Keep at a distance from the sinners

Prior to God acting, He commands Moshe and Aharon to separate themselves from the group. Why does it matter?

Rabbi Dr. Darrell Ginsberg, | updated: 11:29

Rabbi Dr. D. Ginzberg
Rabbi Dr. D. Ginzberg
INN:DG

The theme of sin dominates the Torah portion of Korach, as we witness multiple instances of God’s threats to destroy the Jewish people. The first warning comes as Korach’s rebellion matures and the entourage accept Moshe’s challenge of bringing the fire-pans (Bamidbar 16:19):

“Korah assembled all the congregation against them at the entrance to the Tent of Meeting, and the glory of the Lord appeared before the entire congregation.”

God responds with a clear threat (ibid 20-21):

“The Lord spoke to Moses and Aaron saying, Dissociate yourselves from this congregation, and I will consume them in an instant.”

Moshe and Aharon respond (ibid 22):

“They fell on their faces and said, "O God, the God of the spirits of all flesh, if one man sins, shall You be angry with the whole congregation?"”

After the killing of Korach and his followers, as well as the miracle of Aharon’s staff, the Jewish people do not seem satisfied with the results (ibid 17:6-7)

“The following day, the entire congregation of Israel complained against Moses and Aaron saying, "You have killed the people of the Lord. It came to pass while the congregation were assembled against Moses and Aaron, that they turned to the Tent of Meeting, and behold, the cloud had covered it, and the glory of the Lord appeared."”

Moshe and Aharon approach the Ohel Moed (ibid 8-10):

“Moses and Aaron came to the front of the Tent of Meeting. The Lord spoke to Moses saying:  Stand aside from this congregation, and I shall consume them in an instant." They fell on their faces.”

The Torah continues with God unleashing a plague among the sinners.

In both instances, prior to God acting, He commands Moshe and Aharon to separate themselves from the group, as He planned on annihilating the sinners. The implication is that had Moshe and Aharon remained with the group, they would have perished as well. How could this be a possibility?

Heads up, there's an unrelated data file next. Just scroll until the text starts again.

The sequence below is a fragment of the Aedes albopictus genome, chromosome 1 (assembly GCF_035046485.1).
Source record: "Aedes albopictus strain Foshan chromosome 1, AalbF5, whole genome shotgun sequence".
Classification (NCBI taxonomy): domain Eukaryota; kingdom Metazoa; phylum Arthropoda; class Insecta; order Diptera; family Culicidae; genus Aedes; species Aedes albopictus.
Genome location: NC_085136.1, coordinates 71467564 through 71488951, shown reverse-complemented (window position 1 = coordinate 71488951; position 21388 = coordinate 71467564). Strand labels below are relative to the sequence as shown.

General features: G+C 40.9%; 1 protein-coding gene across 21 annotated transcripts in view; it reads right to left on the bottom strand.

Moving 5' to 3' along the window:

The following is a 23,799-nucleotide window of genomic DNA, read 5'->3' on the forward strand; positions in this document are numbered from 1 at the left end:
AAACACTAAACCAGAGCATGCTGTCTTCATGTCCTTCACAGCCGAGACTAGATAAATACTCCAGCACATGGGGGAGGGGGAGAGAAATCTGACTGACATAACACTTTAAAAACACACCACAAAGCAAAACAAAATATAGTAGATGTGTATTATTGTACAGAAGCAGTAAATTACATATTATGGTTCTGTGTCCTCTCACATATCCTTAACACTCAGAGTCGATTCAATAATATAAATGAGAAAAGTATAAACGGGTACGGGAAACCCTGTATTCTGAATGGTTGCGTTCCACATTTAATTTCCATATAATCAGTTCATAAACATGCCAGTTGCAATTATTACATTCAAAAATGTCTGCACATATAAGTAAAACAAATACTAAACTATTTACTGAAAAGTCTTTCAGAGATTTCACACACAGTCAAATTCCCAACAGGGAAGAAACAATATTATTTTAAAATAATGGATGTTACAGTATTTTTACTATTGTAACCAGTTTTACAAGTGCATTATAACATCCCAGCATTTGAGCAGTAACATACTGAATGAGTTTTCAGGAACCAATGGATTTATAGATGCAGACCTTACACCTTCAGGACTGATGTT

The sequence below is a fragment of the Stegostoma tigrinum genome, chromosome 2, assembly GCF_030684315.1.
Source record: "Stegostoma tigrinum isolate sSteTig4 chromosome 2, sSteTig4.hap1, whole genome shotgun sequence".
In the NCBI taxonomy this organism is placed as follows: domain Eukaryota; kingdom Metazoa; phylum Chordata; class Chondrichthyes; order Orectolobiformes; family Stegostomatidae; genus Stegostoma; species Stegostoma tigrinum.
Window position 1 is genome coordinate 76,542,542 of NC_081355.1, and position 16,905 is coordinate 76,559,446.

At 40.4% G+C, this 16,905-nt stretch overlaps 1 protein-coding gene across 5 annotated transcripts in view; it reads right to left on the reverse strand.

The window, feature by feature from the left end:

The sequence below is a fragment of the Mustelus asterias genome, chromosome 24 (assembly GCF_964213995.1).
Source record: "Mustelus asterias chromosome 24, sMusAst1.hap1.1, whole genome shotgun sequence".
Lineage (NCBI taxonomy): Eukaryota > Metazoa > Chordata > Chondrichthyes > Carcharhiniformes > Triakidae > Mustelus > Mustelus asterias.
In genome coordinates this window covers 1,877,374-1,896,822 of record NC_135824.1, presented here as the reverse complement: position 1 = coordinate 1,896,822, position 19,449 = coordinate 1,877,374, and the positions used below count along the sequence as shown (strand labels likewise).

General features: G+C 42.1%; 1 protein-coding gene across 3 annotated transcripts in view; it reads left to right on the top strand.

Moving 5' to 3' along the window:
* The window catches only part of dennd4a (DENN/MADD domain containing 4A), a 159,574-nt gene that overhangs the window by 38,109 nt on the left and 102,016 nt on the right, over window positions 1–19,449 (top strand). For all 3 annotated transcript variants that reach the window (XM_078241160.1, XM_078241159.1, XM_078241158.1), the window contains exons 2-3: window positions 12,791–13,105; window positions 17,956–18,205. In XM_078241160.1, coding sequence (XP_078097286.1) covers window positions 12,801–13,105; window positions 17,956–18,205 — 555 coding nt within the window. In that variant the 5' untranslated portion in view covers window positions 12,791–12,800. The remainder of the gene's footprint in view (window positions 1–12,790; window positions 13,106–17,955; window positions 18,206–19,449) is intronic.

Ramban offers a compelling insight. He points out that as God is the Creator, the ability to introduce a punishment that would only kill the perpetrators, while sparing Moshe and Aharon, was not really a “challenge”. In fact, there was a precedent to such power, evidenced in the plague of the first born. Why not perform the miracle in this fashion?

Ramban offers two answers. The first has to do with how God chose to punish Korach and his followers. The earth swallowing some of the sinners, as well as the fire consuming the other sinners, were both set to annihilate whatever was in its path. The only altering of these phenomena would be some type of miracle. The second answer focuses on the honor due to the righteous. God, out of respect to the righteous, would not kill sinners while those righteous are among them.

Both of these answers require greater clarification. When dealing with miracles, why is it a concern to have additional miracles become manifest? Again, as Ramban points out, there is no limit to God’s power. Why not flex that power in this situation? Regarding the second answer, why is it considered an honor to the righteous for them to be removed from the group of sinners?